Monday, 25 June, 2012

Danny Sullivan is devastatingly dismissive of the Redmond presentation in “Hands-Off: Microsoft Surface Tablet Review“: “Nice trick? No, you know what’s a nice trick? Bringing out devices that no one can actually use. I know they work. I could see that one of the Microsoft guys was all logged into his. But why not let […]

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Now: crowdsourcing crowds

Monday, 28 May, 2012

Launched last week, the Now iPhone app detects hot events taking place in four major cities: New York, Paris, London and San Francisco. Other metropolises will follow, no doubt. Berlin, Sydney and Vancouver are three on the Rainy Day list. The nifty thing is that the app rates “hotness” by analyzing the number of photos […]

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The May Day Firewall of China

Tuesday, 1 May, 2012

In mid-April, China’s “great firewall” system that blocks blacklisted foreign websites temporarily blocked all foreign websites. This was followed by an increase in website-blocking across the country. Then came the news that posts by weibo users with more than 10,000 followers will be individually vetted, and it is said that Beijing is also pushing the […]

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The (copy) code of the Samwer brothers

Wednesday, 7 March, 2012

It’s Code Year, and 408,000 enthusiastic, idealistic people, Rainy Day included, have signed up to learn about Object-Oriented Programming and other computing esoterica. The goal is digital literacy as opposed to slavishly following the commands of those who are creating the technologies that increasingly govern our lives. But what if this idealism is misplaced? Might […]

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Big Data, Big Bucks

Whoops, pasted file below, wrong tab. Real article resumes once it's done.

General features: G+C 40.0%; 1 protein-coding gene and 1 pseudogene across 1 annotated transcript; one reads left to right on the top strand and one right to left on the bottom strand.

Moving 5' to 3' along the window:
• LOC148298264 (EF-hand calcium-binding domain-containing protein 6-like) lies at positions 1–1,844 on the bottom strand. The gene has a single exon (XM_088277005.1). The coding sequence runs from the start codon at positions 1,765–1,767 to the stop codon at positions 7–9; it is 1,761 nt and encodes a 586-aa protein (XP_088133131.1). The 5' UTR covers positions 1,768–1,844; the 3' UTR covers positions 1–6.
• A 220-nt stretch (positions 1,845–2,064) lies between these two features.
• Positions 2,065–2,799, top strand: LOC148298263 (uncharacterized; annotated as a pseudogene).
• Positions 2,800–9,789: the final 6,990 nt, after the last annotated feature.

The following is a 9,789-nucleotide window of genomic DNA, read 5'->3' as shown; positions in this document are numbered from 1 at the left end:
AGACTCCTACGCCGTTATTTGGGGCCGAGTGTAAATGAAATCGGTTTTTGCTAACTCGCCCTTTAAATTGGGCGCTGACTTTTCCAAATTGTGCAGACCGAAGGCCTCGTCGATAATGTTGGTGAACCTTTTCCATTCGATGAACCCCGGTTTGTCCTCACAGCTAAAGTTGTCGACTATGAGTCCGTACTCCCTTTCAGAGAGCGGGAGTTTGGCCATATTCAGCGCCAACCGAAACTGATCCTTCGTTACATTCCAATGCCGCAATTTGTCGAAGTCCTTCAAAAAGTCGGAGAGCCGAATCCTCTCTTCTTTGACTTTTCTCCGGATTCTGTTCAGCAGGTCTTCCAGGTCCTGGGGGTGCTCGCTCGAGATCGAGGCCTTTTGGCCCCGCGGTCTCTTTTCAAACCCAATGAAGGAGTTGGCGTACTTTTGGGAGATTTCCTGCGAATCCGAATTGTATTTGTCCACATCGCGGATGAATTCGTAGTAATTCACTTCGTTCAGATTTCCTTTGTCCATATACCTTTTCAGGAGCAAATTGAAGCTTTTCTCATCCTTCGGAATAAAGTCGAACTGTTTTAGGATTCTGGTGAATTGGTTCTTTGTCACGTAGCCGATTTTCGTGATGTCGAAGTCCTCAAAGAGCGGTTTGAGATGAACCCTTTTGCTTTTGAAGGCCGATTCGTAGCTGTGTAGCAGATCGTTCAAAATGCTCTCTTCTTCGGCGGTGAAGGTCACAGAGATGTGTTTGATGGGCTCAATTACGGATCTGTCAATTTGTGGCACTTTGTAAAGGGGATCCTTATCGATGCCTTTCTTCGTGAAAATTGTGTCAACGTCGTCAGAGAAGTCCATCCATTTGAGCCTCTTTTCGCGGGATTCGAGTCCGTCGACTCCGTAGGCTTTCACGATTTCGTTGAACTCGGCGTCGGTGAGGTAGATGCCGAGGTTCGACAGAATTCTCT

Monday, 13 February, 2012

At the World Economic Forum in Davos, data was declared a new class of economic asset, like currency or gold, during the presentation of a report titled “Big Data, Big Impact“. Here’s the Executive Summary:

“A flood of data is created every day by the interactions of billions of people using computers, GPS devices, cell phones, and medical devices. Many of these interactions occur through the use of mobile devices being used by people in the developing world, people whose needs and habits have been poorly understood until now. Researchers and policymakers are beginning to realise the potential for channelling these torrents of data into actionable information that can be used to identify needs, provide services, and predict and prevent crises for the benefit of low-income populations. Concerted action is needed by governments, development organisations, and companies to ensure that this data helps the individuals and the communities who create it.”

Those fine aspirations aside, the reality is that it’s the indefatigable masters of data harvesting, Google and Facebook, who will benefit most from purse seineing the web. Big bucks beckon for these Big Data behemots.